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Gov. Baker signs bill to overhaul an insurance prescription practice

Gov. Charlie Baker on Tuesday signed a bill to restrict the practice in which some patients are made to try and fail on insurance-preferred treatments before their insurer will approve a more expensive option prescribed by a doctor.

"On behalf of the dozens of patient groups who worked so hard on this issue, we are thrilled that Governor Baker has signed it into law," said Marc Hymovitz of the American Cancer Society Cancer Action Network, who led the coalition supporting the bill. "This law puts treatment decisions back in the hands of doctors and patients where it belongs. It ensures patients will get the necessary medicine in a timely manner."

The final votes on the so-called step therapy bill (H 4929) came after the House adopted a Rep. John Lawn amendment (H 5258) addressing the number of days allotted for appeals under the bill. The final bill calls for insurers to process step therapy appeals in three business days or 24 hours in cases involving emergencies.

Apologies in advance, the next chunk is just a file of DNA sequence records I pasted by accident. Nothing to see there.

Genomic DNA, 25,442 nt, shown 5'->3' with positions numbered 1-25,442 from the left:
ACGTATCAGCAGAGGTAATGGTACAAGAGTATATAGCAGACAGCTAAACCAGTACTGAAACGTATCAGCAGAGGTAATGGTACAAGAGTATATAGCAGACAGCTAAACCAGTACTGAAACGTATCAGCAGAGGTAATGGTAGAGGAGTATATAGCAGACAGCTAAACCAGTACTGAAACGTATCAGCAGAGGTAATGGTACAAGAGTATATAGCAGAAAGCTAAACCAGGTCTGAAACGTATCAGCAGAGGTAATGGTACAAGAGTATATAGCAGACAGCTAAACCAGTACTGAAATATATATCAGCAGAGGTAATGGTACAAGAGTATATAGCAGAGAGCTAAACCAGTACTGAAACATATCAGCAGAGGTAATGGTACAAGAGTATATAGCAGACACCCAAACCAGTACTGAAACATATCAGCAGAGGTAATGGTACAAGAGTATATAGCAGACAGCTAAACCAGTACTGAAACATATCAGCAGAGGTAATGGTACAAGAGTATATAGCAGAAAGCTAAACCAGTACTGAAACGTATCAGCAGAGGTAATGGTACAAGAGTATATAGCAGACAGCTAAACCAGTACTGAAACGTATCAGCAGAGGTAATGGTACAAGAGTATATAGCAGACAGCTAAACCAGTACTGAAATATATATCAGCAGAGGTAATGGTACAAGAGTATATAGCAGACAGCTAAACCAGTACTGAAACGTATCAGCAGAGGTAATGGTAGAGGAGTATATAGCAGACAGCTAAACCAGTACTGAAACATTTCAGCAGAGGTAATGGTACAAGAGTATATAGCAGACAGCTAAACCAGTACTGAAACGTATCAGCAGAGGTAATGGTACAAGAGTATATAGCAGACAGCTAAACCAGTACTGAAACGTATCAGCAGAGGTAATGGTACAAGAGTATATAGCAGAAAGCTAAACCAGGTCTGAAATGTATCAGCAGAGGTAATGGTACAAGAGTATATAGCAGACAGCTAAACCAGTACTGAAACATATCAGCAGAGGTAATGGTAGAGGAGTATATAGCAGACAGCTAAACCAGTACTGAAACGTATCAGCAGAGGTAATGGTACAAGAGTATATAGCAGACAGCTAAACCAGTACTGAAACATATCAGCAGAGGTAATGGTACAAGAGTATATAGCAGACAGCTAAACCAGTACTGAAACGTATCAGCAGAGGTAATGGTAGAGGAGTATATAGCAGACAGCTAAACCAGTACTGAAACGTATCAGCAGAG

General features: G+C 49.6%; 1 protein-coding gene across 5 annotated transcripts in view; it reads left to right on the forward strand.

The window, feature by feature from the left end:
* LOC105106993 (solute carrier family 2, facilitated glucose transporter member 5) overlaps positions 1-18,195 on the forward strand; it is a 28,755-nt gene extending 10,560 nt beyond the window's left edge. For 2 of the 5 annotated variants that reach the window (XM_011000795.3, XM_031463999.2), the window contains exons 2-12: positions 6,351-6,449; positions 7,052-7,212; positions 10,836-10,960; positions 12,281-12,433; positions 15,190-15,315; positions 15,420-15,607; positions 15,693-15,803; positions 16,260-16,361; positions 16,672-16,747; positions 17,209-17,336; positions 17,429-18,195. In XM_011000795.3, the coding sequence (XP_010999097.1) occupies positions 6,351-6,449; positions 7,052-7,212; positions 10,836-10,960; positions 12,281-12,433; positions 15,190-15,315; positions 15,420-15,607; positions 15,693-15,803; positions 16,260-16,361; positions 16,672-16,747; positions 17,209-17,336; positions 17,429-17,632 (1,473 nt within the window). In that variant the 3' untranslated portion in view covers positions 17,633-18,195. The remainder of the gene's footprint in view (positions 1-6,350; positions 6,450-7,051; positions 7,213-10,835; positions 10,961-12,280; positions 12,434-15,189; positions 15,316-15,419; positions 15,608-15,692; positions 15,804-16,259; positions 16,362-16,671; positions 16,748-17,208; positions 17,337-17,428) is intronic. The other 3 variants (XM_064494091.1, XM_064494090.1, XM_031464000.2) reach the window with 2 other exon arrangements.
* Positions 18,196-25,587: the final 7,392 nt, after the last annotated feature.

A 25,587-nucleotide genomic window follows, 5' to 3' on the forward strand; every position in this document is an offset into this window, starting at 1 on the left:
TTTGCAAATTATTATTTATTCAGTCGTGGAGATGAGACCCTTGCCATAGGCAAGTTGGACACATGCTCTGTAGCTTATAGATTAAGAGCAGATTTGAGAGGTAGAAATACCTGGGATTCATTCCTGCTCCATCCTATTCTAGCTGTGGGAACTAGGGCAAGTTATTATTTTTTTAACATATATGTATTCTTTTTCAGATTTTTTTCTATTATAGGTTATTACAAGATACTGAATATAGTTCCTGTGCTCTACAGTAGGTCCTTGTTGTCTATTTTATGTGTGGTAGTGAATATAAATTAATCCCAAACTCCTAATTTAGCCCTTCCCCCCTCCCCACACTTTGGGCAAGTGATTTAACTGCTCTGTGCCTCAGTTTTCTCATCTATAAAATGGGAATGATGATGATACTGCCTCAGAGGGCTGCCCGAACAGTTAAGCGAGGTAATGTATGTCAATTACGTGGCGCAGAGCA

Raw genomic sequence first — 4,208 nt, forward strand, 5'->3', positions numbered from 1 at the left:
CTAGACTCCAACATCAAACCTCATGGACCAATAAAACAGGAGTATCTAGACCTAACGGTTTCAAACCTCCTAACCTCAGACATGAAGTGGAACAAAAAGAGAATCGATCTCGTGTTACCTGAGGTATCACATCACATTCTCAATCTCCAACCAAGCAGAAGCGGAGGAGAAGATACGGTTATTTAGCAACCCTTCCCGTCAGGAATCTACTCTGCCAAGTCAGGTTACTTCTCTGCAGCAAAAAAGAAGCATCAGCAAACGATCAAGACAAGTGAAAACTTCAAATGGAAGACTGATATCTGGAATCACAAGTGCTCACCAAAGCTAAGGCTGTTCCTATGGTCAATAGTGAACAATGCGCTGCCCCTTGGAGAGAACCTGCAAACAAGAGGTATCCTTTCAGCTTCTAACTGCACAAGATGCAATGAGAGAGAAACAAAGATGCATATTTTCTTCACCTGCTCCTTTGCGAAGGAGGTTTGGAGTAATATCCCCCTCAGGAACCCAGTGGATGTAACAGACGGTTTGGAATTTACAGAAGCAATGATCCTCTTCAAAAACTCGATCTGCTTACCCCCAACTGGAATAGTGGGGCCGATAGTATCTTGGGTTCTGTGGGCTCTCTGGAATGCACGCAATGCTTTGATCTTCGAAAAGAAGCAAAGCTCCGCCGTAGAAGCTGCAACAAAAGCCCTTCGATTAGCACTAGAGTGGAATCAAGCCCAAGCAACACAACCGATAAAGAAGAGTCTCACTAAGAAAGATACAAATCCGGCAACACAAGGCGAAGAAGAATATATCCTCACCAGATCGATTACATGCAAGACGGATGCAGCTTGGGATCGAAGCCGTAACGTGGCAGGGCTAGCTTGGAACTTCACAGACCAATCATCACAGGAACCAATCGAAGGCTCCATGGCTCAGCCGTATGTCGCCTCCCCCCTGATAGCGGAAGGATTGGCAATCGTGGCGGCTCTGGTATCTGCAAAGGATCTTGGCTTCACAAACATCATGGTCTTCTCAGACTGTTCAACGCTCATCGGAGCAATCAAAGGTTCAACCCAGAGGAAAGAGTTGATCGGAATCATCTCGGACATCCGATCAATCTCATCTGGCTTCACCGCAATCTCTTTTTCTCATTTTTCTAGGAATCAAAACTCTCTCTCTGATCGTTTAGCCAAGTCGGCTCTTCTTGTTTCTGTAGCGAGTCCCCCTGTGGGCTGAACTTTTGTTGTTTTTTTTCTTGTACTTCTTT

Sen. John Keenan said the bill will help multiple sclerosis patients by allowing them to stay on treatments that work for them even if their health insurer changes their formulary or if the patient has to change insurance coverage.

"People living with MS need early and ongoing access to the disease-modify therapy that works best for them in order to slow the progression of the disease," Laura Hoch, senior advocacy manager for the National Multiple Sclerosis Society, said in a statement released by Keenan's office. "This legislation will help to ensure that they have continuity of care in their MS treatments and are not forced onto drugs that they know do not work for them."


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